A. fifty years of post-war migration…..
Department of Immigration and Ethnic Affairs Fact Sheet 30 1995
Department of Immigration and Ethnic Affairs Fact Sheet 30 1995 marks the 50th anniversary of Australia's post war migration program.
Since 1945, more than 5.3 million people have come to Australia as new settlers. Their arrival has had a marked influence on all aspects of our society.
The trigger for a large scale migration program was the end of World War Two.
In Europe, millions of people were stranded outside their homelands, unable to return. In Australia, there was a desperate shortage of labour and a growing belief that substantial population growth was essential for the country's future.
These and other factors led to the creation, in 1945, of a federal Immigration portfolio.
By 1947, a post war immigration boom was underway, with a large and growing number of arrivals of both government assisted and other immigrants.
Agreements were reached with Britain, some European countries and with the International Refugee Organisation to encourage migrants, including displaced persons from war torn Europe. By 1950, almost 200,000 people had arrived.
A million more migrants arrived in each of the following four decades. Today, nearly one in four of Australia's 18 million people was born overseas. Britain remains the largest single source country of migrants, but other regions — notably Asia — have become more significant.
Early Migration Waves The date of the first human occupation in Australia remains an open question, but evidence exists that humans have been on the continent for at least 40,000 years. Consequently, Aboriginals are regarded as the Indigenous people of Australia.
Initially, the mainstay of migration from Europe was transported criminals. Starting in 1788, some 160,000 were shipped to the Australian colonies. They and the officials of the penal system were, from the early 1790s, joined by free immigrants.
The 1820s saw a marked increase in the migration of free persons from Britain.
Early migration peaked beeween 1851 and 1860, when arrival levels were around 50,000 people a year. During this gold rush era, Chinese immigrants were the largest non British group.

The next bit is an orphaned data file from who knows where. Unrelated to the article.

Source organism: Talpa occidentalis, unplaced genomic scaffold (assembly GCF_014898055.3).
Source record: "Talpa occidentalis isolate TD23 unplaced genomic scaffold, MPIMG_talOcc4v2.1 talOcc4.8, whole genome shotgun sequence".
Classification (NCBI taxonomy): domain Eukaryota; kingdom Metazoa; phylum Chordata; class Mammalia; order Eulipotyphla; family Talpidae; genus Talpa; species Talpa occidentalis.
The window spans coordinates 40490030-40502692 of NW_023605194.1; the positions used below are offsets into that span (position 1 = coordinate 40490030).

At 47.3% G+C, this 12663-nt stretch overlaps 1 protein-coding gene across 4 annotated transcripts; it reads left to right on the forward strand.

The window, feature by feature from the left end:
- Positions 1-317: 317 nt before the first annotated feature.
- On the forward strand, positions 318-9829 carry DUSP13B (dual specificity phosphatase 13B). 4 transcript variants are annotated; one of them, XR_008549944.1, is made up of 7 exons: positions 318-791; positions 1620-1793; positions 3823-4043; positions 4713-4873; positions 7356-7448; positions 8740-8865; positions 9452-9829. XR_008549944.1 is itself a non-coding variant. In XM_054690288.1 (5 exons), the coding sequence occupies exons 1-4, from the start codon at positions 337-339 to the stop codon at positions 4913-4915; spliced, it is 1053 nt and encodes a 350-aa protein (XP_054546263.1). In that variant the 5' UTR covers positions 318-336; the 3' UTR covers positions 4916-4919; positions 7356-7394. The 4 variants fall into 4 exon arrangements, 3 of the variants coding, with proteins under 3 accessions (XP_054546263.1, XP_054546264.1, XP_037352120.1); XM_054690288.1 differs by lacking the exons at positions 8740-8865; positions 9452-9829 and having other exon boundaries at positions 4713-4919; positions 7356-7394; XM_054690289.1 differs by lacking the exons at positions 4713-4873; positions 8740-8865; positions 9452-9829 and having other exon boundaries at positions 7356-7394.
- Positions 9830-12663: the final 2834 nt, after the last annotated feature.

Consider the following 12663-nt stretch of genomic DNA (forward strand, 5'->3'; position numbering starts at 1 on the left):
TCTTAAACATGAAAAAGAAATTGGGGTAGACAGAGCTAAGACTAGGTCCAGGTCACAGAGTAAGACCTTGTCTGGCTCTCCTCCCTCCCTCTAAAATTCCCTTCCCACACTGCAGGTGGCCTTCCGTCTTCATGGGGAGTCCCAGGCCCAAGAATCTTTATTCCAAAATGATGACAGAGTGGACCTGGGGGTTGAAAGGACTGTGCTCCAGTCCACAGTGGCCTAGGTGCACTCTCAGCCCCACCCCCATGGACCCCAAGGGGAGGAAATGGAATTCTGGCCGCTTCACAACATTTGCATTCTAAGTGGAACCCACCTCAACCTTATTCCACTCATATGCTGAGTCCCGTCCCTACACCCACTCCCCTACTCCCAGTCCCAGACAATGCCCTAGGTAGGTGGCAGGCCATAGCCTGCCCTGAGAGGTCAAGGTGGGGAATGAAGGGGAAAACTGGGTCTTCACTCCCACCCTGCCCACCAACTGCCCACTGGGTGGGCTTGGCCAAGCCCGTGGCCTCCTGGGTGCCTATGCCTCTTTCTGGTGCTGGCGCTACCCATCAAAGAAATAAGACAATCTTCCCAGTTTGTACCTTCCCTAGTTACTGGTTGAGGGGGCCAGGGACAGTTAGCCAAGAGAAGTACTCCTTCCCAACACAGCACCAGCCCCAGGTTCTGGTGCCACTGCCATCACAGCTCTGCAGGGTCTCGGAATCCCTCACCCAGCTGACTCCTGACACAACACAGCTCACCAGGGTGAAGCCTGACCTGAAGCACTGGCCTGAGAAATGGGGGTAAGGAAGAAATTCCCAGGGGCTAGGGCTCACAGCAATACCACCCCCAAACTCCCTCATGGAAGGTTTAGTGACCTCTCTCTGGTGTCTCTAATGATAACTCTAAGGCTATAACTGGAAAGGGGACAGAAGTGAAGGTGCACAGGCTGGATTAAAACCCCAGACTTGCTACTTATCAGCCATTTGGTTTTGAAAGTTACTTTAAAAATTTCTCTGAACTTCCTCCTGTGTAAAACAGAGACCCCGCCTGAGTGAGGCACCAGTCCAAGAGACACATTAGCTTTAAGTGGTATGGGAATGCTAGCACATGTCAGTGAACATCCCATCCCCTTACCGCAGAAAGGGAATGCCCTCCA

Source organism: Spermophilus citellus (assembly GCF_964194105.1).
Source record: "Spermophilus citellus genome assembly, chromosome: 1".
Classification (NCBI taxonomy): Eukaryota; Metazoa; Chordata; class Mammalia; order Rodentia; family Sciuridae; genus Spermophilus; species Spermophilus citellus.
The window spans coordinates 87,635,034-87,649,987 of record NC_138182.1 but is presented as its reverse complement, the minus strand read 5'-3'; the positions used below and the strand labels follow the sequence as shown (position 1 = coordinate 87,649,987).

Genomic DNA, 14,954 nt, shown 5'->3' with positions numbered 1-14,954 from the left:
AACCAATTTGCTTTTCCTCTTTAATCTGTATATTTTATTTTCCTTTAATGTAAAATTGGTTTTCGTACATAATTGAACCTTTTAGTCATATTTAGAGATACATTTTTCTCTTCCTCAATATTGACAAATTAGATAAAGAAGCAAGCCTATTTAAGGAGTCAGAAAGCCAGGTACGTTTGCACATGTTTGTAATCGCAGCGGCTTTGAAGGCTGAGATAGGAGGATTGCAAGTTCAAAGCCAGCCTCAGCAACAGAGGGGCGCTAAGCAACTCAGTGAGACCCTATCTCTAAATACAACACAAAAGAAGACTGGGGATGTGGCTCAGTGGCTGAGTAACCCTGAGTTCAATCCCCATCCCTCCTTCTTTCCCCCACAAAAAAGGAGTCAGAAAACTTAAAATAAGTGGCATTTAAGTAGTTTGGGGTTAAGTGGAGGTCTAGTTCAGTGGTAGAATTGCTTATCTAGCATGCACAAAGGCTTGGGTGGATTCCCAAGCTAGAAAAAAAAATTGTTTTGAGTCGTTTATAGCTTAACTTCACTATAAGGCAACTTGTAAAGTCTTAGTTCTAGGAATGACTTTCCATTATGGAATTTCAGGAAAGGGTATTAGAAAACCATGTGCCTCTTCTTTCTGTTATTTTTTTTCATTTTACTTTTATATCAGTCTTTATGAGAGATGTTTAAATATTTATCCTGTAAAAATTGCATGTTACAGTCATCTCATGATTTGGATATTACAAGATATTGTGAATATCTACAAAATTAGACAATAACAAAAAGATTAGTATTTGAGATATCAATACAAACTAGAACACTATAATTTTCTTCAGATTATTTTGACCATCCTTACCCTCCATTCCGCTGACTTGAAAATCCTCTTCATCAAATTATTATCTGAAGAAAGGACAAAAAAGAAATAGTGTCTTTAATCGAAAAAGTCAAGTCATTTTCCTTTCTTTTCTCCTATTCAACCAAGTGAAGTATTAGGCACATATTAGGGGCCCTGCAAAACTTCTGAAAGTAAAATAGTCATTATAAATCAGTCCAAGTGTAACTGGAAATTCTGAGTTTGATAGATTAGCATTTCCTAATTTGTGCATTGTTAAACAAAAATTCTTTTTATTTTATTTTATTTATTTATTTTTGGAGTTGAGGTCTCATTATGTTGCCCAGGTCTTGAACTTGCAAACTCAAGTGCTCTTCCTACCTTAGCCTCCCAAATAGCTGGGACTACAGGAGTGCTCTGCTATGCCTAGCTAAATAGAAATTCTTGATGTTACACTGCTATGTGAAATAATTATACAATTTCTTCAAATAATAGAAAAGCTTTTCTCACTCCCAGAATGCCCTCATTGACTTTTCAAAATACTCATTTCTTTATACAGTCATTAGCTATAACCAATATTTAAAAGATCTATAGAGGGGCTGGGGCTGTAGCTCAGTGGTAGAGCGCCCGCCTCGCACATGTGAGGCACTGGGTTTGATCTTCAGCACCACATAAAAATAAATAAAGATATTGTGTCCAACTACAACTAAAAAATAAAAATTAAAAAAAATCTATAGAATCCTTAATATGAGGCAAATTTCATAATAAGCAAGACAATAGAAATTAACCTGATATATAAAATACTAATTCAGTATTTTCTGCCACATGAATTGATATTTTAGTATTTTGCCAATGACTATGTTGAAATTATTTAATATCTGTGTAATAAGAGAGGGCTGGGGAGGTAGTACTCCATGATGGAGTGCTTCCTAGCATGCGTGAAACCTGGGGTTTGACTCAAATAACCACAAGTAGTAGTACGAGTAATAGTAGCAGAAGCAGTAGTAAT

Over the years, the migration program has reflected economic or social conditions in Australia and elsewhere. For example:
a population imbalance resulted in deliberate efforts to attract women (1860 to 1920);
Afghans, in the second half of the 19th Century, arrived to play a part in opening up the continent's interior; and
Japanese, late in the 19th century, were instrumental in the pearling industry.
The two world wars also influenced Australia's migration program — the resettling of ex-servicemen, refugees and young people were significant chapters in Australian immigration history.
Post war Developments The most ambitious part of Australia's migration program followed the end of World War Two.
Australia negotiated agreements with other governments or international organisations, to help achieve high migration targets.
The agreements included:
a system of free or assisted passages for UK residents;
an assisted passage scheme for British Empire and US ex servicemen, later extended to ex-servicemen or freedom fighters from the Netherlands, Norway, France, Belgium and Denmark;
an agreement with the International Refugee Organisation to settle at least 12 000 displaced persons a year, from camps in Europe;
formal migration agreements, often involving the grant of assisted passage, with the UK, Malta, the Netherlands, Italy, West Germany, Turkey and Yugoslavia; and
informal migration agreements with Austria, Greece, Spain, Belgium and others.
Economic and humanitarian events around the world subsequenty influenced the size and source countries of the Australian program. At various times in the 1950s and 1960s, the Netherlands, Germany, Italy, Greece, Turkey and Yugoslavia were important migrant source countries.
There were also significant intakes of Hungarian and Czech refugees following unrest in those countries in 1956 and 1968 respecectively, from Chile following the overthrow of the Allende Government in 1973, from Indochina after the end of the Vietnam war in 1975, and from Poland after martial law was declared in December 1981.
Today the migration program is global using one set of criteria for applicants anywhere in the world, with migrants originating from more than 170 countries.
Today's Program This financial year (1994 95), 73 000 migrants will arrive under the skills and family reunion categories of Australia's migration program, and another 13 000 humanitarian entrants will rebuild their lives here, having fled persecution or suffering.
(In the past decade, the number of arrivals peaked in 1988 89 [145 300 arrivals] but world economic conditions subsequenty saw a downturn in interest in migration, and the number of places made available for new settlers. Numbers are now rising.)
Today's program also recognises that business globalisation has resulted in a major flow of people who often do not want to stay in Australia permanently. Some 88 000 people received visas for temporary entry to Australia last financial year to undertake specific work, do business, entertain, play sport or (for young people) for a working holiday.